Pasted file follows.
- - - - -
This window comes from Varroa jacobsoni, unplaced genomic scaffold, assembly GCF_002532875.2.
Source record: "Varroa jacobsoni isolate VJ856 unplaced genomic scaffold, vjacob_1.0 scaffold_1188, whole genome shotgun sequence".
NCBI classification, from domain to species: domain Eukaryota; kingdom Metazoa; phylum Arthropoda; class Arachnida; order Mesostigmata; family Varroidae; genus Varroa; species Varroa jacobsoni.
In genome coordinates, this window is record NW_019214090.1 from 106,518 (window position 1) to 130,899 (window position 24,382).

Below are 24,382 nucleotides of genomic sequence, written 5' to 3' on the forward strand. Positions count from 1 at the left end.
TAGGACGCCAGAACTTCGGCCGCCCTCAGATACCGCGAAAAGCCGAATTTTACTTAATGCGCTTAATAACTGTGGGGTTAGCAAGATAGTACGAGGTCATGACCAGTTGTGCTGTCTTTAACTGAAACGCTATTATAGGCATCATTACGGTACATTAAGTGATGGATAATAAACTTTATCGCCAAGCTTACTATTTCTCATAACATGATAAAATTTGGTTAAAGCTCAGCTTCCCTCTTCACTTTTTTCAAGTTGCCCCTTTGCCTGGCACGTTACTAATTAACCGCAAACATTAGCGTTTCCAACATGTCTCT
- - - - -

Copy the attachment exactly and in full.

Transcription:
This window comes from Varroa jacobsoni, unplaced genomic scaffold, assembly GCF_002532875.2.
Source record: "Varroa jacobsoni isolate VJ856 unplaced genomic scaffold, vjacob_1.0 scaffold_1188, whole genome shotgun sequence".
NCBI classification, from domain to species: domain Eukaryota; kingdom Metazoa; phylum Arthropoda; class Arachnida; order Mesostigmata; family Varroidae; genus Varroa; species Varroa jacobsoni.
In genome coordinates, this window is record NW_019214090.1 from 106,518 (window position 1) to 130,899 (window position 24,382).

Below are 24,382 nucleotides of genomic sequence, written 5' to 3' on the forward strand. Positions count from 1 at the left end.
TAGGACGCCAGAACTTCGGCCGCCCTCAGATACCGCGAAAAGCCGAATTTTACTTAATGCGCTTAATAACTGTGGGGTTAGCAAGATAGTACGAGGTCATGACCAGTTGTGCTGTCTTTAACTGAAACGCTATTATAGGCATCATTACGGTACATTAAGTGATGGATAATAAACTTTATCGCCAAGCTTACTATTTCTCATAACATGATAAAATTTGGTTAAAGCTCAGCTTCCCTCTTCACTTTTTTCAAGTTGCCCCTTTGCCTGGCACGTTACTAATTAACCGCAAACATTAGCGTTTCCAACATGTCTCT